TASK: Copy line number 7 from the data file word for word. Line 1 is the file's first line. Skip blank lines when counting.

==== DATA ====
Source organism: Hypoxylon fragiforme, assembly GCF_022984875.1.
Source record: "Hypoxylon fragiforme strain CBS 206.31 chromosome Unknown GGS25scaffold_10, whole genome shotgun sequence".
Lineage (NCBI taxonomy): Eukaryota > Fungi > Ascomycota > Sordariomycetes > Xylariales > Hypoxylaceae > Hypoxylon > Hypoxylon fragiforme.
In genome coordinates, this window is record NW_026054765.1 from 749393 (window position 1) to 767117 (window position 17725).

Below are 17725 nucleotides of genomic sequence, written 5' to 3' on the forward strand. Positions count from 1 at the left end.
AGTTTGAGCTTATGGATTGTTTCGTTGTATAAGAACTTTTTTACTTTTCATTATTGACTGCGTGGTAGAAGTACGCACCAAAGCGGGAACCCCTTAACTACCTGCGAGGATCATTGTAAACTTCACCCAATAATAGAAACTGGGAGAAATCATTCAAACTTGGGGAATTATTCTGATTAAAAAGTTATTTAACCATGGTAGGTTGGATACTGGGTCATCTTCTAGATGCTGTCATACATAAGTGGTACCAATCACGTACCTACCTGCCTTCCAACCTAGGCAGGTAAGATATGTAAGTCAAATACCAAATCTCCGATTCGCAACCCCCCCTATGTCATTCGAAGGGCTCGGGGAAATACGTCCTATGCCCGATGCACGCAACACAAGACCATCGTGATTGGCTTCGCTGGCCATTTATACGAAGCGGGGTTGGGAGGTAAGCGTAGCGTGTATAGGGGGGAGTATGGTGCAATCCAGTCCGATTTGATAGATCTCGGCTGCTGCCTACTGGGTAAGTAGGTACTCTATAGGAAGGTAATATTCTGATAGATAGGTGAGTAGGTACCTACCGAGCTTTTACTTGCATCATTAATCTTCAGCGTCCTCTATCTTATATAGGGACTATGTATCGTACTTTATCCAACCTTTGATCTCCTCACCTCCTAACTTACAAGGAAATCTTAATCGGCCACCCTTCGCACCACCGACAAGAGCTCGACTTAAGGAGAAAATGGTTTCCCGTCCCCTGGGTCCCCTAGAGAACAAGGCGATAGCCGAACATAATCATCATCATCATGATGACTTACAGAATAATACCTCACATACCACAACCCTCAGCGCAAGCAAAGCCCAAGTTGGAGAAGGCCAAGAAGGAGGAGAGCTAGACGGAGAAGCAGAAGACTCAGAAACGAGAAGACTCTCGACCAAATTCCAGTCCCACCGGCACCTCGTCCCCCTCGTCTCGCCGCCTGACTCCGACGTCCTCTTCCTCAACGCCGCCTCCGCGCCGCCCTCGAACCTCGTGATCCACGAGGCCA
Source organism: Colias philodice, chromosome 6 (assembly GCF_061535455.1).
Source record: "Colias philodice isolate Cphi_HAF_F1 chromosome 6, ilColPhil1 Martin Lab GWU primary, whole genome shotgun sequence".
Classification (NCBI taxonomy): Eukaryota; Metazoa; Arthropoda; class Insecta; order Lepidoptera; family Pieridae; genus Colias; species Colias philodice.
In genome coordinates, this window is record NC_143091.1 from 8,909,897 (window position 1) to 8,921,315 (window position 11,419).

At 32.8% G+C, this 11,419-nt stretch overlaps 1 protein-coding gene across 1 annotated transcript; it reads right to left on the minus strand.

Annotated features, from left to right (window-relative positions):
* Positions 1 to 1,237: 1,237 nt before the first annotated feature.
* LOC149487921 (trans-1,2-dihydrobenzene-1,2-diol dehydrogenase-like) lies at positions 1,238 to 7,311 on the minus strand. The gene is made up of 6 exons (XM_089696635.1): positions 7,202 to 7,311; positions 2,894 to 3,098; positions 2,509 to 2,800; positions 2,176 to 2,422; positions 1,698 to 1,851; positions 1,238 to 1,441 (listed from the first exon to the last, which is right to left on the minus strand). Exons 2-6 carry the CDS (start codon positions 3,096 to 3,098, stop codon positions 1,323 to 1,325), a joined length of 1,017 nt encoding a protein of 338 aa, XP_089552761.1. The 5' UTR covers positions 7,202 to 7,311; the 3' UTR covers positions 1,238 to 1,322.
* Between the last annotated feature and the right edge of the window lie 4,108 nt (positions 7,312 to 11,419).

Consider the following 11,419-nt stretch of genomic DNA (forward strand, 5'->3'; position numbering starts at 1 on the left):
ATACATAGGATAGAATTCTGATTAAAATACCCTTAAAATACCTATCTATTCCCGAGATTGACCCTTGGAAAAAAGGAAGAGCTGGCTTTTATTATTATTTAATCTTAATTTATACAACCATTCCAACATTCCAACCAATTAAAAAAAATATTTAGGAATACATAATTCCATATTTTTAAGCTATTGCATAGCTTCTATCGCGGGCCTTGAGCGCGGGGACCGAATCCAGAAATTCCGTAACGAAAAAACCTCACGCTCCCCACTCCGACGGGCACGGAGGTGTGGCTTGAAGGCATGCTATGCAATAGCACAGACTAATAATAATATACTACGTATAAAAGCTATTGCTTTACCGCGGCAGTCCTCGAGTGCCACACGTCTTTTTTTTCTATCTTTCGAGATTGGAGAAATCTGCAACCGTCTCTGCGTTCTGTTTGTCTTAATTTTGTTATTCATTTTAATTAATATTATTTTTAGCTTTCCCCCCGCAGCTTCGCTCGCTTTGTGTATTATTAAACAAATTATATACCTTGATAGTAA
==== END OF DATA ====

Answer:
Source organism: Colias philodice, chromosome 6 (assembly GCF_061535455.1).